Did you know each month there is are usually not just one but several associations and organizations that try to educate the public on an array of health concerns? April is an awareness month for 13 health concerns, it also holds weekly awareness for another 3 health issues, and 4 days to specifically raise awareness for yet another set of medical problems, some of which overlap with the monthly awareness. Each month is similar, differing in health observances.
Amongst the monthly efforts for April is “Irritable Bowel Syndrome Awareness”, also referred to as IBS. A topic that is somewhat taboo to talk about is our bowel habits, or going number two as some refer to it. However, 10-15% of the U.S. population suffers from this condition, which is disorder, “characterized by abdominal pain or discomfort, and altered bowel habit (chronic or recurrent diarrhea, constipation, or both – either mixed or in alternation).” It is important to exclude any other causes of these problems with your doctor.
Ideally for good health we should be having a bowel movement that is not painful, or difficult, at least 1x/day, perhaps even up to 3, after your main meals. These should be well formed and brown in color. If you are going days without having a bowel movement, the toxins that are waiting to leave your body are built up and can lead to increased chance of colon cancer.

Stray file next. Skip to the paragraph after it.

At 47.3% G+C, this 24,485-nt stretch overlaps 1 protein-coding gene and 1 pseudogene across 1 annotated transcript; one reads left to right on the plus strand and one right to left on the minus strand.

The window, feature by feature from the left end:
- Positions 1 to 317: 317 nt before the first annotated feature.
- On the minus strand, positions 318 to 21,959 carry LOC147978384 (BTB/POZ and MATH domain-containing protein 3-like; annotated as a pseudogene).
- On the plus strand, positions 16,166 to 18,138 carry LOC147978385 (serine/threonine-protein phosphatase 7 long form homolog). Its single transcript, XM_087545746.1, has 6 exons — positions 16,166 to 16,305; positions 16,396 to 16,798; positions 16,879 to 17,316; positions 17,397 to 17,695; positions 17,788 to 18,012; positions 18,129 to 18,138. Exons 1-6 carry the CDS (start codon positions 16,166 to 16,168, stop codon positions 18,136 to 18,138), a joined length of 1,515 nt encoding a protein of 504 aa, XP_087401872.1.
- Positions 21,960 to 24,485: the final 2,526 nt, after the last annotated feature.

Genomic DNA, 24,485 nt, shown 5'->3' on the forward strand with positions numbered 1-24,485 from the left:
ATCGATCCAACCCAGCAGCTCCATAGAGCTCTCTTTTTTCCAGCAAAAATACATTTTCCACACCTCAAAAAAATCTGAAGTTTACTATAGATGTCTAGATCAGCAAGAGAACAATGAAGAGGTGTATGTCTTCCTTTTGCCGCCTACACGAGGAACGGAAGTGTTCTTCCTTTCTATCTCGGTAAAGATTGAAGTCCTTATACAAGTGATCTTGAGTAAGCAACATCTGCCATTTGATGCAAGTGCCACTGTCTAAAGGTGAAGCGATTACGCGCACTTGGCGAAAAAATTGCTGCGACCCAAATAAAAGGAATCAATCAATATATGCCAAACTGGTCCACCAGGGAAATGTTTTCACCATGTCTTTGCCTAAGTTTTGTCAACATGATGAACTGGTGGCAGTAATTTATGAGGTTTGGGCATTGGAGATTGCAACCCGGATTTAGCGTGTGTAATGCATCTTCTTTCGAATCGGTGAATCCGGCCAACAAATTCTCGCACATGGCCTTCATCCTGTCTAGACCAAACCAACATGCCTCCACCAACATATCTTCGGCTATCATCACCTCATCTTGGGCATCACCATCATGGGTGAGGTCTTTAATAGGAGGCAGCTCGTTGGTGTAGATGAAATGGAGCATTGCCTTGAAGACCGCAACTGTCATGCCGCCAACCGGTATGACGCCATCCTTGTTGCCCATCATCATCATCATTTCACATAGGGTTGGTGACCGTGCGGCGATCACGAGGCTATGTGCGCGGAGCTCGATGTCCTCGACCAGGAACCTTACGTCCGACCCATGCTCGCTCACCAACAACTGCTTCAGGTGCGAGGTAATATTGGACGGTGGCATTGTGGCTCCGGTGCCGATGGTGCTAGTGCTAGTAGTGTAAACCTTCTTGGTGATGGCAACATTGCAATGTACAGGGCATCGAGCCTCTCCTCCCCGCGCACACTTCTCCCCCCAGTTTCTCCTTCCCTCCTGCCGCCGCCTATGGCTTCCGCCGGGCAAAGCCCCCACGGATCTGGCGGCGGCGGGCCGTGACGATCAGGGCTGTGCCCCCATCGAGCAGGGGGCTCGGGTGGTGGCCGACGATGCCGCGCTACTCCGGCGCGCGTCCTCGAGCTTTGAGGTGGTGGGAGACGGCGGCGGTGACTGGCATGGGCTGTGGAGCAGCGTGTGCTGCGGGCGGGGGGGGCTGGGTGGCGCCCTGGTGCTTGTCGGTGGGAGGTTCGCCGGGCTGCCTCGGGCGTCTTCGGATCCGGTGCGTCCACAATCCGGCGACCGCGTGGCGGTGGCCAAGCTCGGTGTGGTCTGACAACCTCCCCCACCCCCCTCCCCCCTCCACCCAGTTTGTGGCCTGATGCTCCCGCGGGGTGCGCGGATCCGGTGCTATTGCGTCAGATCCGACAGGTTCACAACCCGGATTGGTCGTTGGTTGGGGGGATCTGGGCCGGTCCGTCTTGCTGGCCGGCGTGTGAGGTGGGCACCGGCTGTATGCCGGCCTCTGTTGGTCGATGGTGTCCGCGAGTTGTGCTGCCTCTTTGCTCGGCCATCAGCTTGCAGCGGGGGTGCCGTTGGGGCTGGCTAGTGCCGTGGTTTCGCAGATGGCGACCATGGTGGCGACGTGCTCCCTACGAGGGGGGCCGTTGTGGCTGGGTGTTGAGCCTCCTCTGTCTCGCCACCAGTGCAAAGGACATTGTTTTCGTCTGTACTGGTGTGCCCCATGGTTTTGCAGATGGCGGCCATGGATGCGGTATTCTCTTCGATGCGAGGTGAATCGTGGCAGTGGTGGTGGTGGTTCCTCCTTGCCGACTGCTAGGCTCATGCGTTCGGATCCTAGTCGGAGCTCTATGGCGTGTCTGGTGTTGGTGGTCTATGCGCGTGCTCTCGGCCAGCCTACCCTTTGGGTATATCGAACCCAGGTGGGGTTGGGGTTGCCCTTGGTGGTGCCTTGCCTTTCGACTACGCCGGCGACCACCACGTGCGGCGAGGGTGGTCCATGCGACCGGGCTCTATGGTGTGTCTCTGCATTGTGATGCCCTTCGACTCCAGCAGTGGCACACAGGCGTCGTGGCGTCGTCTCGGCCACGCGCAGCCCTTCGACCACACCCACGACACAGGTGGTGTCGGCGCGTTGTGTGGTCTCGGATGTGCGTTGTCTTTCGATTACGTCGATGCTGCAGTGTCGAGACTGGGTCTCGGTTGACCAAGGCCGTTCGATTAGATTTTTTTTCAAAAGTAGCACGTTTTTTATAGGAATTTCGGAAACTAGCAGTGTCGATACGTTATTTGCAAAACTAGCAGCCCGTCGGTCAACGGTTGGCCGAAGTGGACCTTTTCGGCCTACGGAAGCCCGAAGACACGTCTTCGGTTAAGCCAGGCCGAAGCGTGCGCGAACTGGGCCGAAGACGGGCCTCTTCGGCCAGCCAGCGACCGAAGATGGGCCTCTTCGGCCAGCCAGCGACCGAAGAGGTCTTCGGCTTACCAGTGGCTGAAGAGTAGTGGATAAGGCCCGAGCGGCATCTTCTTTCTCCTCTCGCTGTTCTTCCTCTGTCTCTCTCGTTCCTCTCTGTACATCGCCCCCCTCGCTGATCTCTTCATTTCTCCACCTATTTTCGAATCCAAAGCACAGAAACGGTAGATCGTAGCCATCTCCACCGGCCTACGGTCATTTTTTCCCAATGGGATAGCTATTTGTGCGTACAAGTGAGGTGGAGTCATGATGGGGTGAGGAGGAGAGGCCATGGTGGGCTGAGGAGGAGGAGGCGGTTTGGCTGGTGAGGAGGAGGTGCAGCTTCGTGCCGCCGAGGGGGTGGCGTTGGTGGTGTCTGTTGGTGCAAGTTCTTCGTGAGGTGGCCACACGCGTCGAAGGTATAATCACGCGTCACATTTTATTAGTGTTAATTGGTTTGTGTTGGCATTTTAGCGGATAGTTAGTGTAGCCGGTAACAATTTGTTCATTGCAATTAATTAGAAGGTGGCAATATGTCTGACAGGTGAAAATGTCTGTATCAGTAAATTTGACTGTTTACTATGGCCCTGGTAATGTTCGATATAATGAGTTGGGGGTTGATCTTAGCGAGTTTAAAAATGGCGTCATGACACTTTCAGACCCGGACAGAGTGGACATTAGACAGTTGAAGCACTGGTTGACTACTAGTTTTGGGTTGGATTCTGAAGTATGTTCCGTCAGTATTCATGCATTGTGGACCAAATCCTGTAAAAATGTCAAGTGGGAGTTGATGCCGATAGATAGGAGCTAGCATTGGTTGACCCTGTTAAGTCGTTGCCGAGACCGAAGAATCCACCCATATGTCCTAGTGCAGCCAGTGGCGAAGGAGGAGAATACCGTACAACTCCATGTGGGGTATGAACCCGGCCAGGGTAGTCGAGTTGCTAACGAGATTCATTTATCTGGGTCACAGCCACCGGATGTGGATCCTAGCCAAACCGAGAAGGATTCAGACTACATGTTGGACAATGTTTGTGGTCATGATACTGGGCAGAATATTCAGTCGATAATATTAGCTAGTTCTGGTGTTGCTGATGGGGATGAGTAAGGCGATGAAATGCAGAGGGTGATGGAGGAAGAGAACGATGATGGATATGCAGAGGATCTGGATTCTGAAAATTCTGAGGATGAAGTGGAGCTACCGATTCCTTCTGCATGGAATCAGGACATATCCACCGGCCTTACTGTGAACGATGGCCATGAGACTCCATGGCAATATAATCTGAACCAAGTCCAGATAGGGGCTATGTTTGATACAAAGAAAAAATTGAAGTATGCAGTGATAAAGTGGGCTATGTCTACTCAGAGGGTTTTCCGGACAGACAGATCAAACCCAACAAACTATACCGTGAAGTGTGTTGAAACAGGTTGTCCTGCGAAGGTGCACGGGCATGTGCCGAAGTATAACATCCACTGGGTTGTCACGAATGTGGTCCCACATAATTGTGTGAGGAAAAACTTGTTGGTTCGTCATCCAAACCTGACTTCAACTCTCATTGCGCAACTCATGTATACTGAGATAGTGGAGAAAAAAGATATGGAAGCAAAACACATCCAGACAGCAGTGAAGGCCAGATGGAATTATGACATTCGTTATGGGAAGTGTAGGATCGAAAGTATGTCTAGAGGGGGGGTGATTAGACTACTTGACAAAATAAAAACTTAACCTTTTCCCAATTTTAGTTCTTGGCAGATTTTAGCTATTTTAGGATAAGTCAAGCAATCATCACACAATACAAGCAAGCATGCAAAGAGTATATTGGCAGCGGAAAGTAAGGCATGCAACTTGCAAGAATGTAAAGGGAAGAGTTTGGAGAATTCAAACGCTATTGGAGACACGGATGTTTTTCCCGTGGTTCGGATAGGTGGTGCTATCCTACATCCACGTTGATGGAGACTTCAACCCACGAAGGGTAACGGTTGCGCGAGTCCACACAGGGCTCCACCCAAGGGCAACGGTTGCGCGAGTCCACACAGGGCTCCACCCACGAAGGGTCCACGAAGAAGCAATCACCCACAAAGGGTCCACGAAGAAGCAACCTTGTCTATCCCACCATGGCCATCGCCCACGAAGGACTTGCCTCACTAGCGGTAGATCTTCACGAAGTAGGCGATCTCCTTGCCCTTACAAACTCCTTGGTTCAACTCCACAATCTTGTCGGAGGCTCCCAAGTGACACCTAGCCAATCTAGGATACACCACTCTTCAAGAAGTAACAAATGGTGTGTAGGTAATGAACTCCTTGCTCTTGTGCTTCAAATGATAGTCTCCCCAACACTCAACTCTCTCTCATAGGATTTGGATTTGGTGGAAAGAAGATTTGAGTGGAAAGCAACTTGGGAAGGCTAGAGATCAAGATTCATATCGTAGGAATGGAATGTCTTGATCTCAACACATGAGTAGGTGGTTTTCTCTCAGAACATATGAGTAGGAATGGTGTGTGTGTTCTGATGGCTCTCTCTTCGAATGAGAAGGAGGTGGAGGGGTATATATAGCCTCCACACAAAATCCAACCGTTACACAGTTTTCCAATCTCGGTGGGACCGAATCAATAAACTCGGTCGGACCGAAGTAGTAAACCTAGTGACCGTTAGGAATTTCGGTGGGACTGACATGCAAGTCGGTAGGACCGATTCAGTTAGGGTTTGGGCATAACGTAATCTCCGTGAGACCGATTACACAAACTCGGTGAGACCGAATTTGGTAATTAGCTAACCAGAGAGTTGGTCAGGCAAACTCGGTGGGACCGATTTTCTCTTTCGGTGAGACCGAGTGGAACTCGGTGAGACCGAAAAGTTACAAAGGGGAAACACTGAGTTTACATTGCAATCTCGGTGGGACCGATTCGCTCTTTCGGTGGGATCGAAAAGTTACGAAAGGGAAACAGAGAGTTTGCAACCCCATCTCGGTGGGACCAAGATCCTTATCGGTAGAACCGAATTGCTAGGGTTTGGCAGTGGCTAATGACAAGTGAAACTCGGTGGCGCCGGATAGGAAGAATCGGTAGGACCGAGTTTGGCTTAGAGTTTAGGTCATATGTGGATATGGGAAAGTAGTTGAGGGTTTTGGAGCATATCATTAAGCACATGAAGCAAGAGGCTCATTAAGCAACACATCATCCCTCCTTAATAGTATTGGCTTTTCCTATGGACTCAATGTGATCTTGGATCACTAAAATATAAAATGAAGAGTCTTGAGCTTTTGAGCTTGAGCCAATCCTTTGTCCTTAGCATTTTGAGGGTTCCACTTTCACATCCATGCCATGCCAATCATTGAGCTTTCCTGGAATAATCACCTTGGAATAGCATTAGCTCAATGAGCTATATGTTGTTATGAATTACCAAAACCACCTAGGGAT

Constipation can be avoided, consider these 3 simple steps:
1. Make sure you are getting enough water. Imagine a pipe that represents your intestines and if the line is dry so to say, nothing in it will move. Ideally we should all get at least 64 ounces or more depending on your weight. Often if you weigh more, you should aim to drink half of your body weight in ounces. Example 200 lbs person, needs to drink 100 ounces of pure water.
2. Vitamin C isn’t just for your immune system, it also has many other health benefits, including aiding the bowels. Taking 2000mg along with 200mg magnesium per day can aid in elimination.
3. Be friends with fiber! Fruits and vegetables such as brocolli, cauliflower, spinach, and zuccini are rich in fiber. There are also fiber supplements that may be beneficial.
“The road to good health is paved with good intestines!” (Dr. Steven Sandberg-Lewis)